I discovered another great advantage to the paralegal program when I began attending school.  In the program, I was able to get a brief overview of many different areas of law and the major first year classes. Now that I have some idea about how our court system works, how to draft documents, common motions made in court, rules of evidence, and much, much more, I feel I have an advantage in my classes.  I think the most helpful aspect of the program is Mock Trial, in which I was able to get an up-close look at the mechanics of some of the abstract things I’m learning about in law school today.  I now have a mental framework for many of the topics I study in school, and that allows me to retain the information I study more easily than I would otherwise.  Also, the experience I gained in the internship Jac arranged for me after I completed the program and in my subsequent work experience has also helped me immensely, so the benefits definitely didn’t stop as soon as I’d earned my paralegal certificate.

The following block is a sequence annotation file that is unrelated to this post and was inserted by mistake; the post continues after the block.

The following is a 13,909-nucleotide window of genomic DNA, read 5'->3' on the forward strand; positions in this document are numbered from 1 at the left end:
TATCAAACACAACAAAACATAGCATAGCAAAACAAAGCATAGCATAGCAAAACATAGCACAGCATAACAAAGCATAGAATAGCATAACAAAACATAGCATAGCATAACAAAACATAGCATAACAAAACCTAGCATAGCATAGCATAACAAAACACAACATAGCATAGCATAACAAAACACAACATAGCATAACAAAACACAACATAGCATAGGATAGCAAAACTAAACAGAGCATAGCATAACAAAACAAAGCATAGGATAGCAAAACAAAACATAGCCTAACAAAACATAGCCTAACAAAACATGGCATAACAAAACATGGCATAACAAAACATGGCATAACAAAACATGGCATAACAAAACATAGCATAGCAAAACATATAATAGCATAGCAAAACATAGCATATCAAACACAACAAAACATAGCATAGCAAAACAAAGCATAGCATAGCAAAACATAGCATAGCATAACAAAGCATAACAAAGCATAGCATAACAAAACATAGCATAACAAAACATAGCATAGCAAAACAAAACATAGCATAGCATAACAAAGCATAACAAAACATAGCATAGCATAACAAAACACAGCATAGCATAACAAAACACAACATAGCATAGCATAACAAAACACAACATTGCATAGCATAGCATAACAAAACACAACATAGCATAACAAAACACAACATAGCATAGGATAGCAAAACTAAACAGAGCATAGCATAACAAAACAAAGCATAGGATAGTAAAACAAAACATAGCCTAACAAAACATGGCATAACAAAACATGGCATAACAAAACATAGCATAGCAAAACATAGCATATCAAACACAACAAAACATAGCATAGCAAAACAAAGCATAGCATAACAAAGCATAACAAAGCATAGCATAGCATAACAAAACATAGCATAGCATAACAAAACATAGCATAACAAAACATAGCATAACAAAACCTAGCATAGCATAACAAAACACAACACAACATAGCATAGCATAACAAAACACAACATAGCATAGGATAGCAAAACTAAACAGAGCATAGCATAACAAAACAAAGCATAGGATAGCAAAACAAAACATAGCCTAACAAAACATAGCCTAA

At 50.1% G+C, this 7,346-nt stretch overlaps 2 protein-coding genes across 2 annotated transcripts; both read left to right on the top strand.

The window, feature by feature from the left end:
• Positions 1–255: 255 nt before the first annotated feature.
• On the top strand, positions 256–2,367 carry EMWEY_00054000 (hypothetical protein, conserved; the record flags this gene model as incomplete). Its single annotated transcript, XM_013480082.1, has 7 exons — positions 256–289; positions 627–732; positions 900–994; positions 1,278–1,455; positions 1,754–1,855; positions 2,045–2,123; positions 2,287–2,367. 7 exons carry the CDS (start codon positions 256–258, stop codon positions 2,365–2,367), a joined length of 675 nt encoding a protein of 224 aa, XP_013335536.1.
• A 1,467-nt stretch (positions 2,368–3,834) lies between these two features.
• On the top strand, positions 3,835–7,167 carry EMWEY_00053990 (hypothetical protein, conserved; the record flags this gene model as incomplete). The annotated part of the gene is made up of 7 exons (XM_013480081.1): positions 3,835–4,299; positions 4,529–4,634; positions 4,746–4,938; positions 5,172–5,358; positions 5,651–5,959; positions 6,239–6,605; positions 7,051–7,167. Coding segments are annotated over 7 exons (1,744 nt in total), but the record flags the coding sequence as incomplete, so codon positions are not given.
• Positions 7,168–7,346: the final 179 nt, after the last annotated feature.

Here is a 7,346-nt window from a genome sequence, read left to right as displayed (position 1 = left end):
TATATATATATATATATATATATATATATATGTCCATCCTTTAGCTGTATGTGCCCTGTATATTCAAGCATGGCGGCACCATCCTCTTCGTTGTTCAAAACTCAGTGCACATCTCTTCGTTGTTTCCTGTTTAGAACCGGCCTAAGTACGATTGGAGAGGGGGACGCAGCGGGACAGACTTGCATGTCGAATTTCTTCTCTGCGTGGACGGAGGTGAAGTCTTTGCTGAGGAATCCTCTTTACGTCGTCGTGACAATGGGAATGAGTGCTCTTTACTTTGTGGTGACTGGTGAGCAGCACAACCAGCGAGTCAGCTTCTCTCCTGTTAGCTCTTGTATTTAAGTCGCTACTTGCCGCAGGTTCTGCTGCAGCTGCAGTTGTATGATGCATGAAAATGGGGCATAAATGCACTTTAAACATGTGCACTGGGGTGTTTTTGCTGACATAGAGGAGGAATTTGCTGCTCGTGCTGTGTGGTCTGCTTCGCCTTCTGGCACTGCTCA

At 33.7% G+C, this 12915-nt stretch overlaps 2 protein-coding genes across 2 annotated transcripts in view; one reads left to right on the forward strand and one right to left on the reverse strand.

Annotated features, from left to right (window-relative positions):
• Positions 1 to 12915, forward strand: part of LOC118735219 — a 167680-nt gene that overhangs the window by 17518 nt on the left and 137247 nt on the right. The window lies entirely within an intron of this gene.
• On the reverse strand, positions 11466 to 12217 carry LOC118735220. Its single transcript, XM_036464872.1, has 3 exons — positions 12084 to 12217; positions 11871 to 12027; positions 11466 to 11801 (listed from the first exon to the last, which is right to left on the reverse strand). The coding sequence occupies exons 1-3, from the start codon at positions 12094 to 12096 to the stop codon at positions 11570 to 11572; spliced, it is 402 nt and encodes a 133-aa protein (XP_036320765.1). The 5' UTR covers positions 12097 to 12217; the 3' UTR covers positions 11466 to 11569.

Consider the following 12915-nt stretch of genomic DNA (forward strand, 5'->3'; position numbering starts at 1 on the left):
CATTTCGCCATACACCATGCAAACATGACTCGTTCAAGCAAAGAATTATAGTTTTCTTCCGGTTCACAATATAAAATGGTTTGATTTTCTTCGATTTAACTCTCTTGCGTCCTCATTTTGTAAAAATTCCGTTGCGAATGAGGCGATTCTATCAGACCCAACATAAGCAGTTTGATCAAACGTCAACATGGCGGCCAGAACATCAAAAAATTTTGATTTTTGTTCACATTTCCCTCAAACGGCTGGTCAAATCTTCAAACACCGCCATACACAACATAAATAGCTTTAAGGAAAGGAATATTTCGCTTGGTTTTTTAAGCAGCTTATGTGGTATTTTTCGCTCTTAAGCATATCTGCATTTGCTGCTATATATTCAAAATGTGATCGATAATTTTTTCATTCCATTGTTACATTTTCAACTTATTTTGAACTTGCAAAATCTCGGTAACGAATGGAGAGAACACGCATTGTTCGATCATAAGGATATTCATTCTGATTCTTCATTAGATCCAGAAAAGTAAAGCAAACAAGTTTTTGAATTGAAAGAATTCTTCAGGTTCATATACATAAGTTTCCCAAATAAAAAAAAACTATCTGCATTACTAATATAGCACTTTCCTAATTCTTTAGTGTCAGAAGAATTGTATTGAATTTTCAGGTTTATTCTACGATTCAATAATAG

I am so grateful that I found the UH Paralegal Program, and I honestly think my life would be very different if I hadn’t chosen to attend.  I would strongly recommend the program for anyone looking to either make a career change into an interesting and challenging field or toying with the idea of law school.

Elissa Bateman

Summer 2007 Graduate